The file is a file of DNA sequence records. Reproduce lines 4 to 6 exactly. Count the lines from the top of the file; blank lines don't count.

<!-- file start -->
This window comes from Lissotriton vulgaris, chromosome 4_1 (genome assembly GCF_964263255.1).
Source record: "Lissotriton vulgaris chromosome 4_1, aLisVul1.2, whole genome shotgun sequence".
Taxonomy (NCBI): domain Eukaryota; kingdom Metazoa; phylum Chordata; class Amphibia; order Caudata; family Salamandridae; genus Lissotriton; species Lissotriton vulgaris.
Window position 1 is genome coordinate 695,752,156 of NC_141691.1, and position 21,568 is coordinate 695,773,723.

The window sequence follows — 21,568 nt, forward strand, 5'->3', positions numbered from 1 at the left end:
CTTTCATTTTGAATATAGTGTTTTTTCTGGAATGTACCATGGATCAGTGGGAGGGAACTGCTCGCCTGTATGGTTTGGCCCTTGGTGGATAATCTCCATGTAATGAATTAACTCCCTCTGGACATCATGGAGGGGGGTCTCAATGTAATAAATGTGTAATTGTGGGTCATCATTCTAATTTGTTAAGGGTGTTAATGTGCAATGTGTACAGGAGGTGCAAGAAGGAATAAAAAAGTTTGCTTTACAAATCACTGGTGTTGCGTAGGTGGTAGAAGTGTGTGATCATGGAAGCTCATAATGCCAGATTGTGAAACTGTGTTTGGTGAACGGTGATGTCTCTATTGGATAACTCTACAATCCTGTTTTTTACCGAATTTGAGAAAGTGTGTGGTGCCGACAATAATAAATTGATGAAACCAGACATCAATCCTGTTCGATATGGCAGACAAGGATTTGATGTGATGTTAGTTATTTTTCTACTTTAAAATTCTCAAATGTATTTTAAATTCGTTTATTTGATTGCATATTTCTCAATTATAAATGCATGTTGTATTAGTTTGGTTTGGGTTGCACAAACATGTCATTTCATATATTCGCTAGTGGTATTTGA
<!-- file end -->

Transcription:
Window position 1 is genome coordinate 695,752,156 of NC_141691.1, and position 21,568 is coordinate 695,773,723.

The window sequence follows — 21,568 nt, forward strand, 5'->3', positions numbered from 1 at the left end:
CTTTCATTTTGAATATAGTGTTTTTTCTGGAATGTACCATGGATCAGTGGGAGGGAACTGCTCGCCTGTATGGTTTGGCCCTTGGTGGATAATCTCCATGTAATGAATTAACTCCCTCTGGACATCATGGAGGGGGGTCTCAATGTAATAAATGTGTAATTGTGGGTCATCATTCTAATTTGTTAAGGGTGTTAATGTGCAATGTGTACAGGAGGTGCAAGAAGGAATAAAAAAGTTTGCTTTACAAATCACTGGTGTTGCGTAGGTGGTAGAAGTGTGTGATCATGGAAGCTCATAATGCCAGATTGTGAAACTGTGTTTGGTGAACGGTGATGTCTCTATTGGATAACTCTACAATCCTGTTTTTTACCGAATTTGAGAAAGTGTGTGGTGCCGACAATAATAAATTGATGAAACCAGACATCAATCCTGTTCGATATGGCAGACAAGGATTTGATGTGATGTTAGTTATTTTTCTACTTTAAAATTCTCAAATGTATTTTAAATTCGTTTATTTGATTGCATATTTCTCAATTATAAATGCATGTTGTATTAGTTTGGTTTGGGTTGCACAAACATGTCATTTCATATATTCGCTAGTGGTATTTGA